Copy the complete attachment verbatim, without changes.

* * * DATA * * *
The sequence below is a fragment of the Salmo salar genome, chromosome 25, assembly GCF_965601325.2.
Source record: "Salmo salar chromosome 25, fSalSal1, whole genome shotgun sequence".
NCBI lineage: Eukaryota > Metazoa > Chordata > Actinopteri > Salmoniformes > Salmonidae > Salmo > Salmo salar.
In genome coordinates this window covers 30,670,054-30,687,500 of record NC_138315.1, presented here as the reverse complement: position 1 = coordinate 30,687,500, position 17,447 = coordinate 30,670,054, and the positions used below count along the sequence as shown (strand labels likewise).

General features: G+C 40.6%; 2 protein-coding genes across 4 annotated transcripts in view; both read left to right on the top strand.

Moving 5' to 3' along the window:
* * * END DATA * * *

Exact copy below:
The sequence below is a fragment of the Salmo salar genome, chromosome 25, assembly GCF_965601325.2.
Source record: "Salmo salar chromosome 25, fSalSal1, whole genome shotgun sequence".
NCBI lineage: Eukaryota > Metazoa > Chordata > Actinopteri > Salmoniformes > Salmonidae > Salmo > Salmo salar.
In genome coordinates this window covers 30,670,054-30,687,500 of record NC_138315.1, presented here as the reverse complement: position 1 = coordinate 30,687,500, position 17,447 = coordinate 30,670,054, and the positions used below count along the sequence as shown (strand labels likewise).

General features: G+C 40.6%; 2 protein-coding genes across 4 annotated transcripts in view; both read left to right on the top strand.

Moving 5' to 3' along the window: